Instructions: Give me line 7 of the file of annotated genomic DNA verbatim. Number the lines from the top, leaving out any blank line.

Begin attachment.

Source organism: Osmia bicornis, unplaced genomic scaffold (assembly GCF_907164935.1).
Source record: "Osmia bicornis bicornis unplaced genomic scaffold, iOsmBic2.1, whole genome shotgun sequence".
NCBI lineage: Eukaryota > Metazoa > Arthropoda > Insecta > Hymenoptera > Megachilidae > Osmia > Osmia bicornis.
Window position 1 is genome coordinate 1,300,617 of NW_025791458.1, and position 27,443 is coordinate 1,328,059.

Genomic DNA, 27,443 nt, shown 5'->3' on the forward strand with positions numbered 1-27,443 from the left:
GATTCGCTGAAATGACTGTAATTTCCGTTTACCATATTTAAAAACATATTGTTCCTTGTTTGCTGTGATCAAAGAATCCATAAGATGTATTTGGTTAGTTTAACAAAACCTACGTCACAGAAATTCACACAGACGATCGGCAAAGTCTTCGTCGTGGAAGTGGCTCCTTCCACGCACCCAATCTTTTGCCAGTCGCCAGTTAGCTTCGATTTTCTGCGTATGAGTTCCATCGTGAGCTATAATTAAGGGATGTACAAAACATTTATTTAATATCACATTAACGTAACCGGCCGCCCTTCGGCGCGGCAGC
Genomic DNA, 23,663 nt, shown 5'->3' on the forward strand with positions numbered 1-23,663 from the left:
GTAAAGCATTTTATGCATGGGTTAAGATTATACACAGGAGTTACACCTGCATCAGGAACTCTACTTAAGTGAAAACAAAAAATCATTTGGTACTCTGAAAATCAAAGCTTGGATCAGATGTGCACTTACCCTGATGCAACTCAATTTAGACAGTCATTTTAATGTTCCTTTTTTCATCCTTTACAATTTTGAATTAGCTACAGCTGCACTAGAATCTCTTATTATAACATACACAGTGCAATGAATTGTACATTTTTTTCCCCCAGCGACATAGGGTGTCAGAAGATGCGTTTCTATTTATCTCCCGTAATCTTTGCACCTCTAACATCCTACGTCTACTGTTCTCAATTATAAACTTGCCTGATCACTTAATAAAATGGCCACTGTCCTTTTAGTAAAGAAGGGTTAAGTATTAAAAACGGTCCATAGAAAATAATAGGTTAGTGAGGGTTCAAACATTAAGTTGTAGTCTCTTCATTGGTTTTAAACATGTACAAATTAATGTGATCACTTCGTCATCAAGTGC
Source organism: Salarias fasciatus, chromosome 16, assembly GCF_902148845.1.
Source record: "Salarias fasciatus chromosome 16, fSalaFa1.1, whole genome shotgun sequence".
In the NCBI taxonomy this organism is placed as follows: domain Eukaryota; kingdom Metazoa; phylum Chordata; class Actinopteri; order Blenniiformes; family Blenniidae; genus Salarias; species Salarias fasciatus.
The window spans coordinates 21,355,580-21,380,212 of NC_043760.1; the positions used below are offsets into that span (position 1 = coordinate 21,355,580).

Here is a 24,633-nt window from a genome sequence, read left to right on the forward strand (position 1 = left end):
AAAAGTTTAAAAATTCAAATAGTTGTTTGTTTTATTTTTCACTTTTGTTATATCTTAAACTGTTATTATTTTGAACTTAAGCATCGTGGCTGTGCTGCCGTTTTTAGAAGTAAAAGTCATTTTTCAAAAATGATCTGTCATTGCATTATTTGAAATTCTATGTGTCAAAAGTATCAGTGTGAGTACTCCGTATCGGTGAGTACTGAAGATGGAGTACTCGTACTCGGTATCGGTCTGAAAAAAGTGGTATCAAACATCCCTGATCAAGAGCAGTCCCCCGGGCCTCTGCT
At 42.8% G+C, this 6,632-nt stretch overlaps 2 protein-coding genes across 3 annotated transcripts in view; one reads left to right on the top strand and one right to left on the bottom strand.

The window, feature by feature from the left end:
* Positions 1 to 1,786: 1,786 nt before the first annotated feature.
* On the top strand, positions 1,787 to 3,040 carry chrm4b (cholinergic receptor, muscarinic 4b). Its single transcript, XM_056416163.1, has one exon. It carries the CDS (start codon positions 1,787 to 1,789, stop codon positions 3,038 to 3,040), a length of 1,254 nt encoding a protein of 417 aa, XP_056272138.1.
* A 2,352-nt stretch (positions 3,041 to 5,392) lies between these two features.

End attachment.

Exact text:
Genomic DNA, 23,663 nt, shown 5'->3' on the forward strand with positions numbered 1-23,663 from the left: